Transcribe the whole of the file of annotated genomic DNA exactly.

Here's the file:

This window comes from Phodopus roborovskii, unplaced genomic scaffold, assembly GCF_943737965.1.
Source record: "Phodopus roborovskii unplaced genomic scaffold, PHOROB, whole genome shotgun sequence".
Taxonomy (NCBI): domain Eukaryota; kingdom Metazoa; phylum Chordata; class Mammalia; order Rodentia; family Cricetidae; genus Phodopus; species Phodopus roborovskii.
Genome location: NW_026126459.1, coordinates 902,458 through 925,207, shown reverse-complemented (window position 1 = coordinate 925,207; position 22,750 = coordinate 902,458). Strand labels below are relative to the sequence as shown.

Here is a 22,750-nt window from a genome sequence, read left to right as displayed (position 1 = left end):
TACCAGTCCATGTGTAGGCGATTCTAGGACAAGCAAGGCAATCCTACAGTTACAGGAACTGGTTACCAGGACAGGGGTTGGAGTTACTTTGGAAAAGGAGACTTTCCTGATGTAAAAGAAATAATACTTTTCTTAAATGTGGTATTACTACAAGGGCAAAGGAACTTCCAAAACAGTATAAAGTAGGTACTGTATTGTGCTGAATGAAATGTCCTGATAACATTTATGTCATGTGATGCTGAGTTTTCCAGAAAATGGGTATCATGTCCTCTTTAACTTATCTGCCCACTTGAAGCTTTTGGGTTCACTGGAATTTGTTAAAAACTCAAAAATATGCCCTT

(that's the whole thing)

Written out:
This window comes from Phodopus roborovskii, unplaced genomic scaffold, assembly GCF_943737965.1.
Source record: "Phodopus roborovskii unplaced genomic scaffold, PHOROB, whole genome shotgun sequence".
Taxonomy (NCBI): domain Eukaryota; kingdom Metazoa; phylum Chordata; class Mammalia; order Rodentia; family Cricetidae; genus Phodopus; species Phodopus roborovskii.
Genome location: NW_026126459.1, coordinates 902,458 through 925,207, shown reverse-complemented (window position 1 = coordinate 925,207; position 22,750 = coordinate 902,458). Strand labels below are relative to the sequence as shown.

Here is a 22,750-nt window from a genome sequence, read left to right as displayed (position 1 = left end):
TACCAGTCCATGTGTAGGCGATTCTAGGACAAGCAAGGCAATCCTACAGTTACAGGAACTGGTTACCAGGACAGGGGTTGGAGTTACTTTGGAAAAGGAGACTTTCCTGATGTAAAAGAAATAATACTTTTCTTAAATGTGGTATTACTACAAGGGCAAAGGAACTTCCAAAACAGTATAAAGTAGGTACTGTATTGTGCTGAATGAAATGTCCTGATAACATTTATGTCATGTGATGCTGAGTTTTCCAGAAAATGGGTATCATGTCCTCTTTAACTTATCTGCCCACTTGAAGCTTTTGGGTTCACTGGAATTTGTTAAAAACTCAAAAATATGCCCTT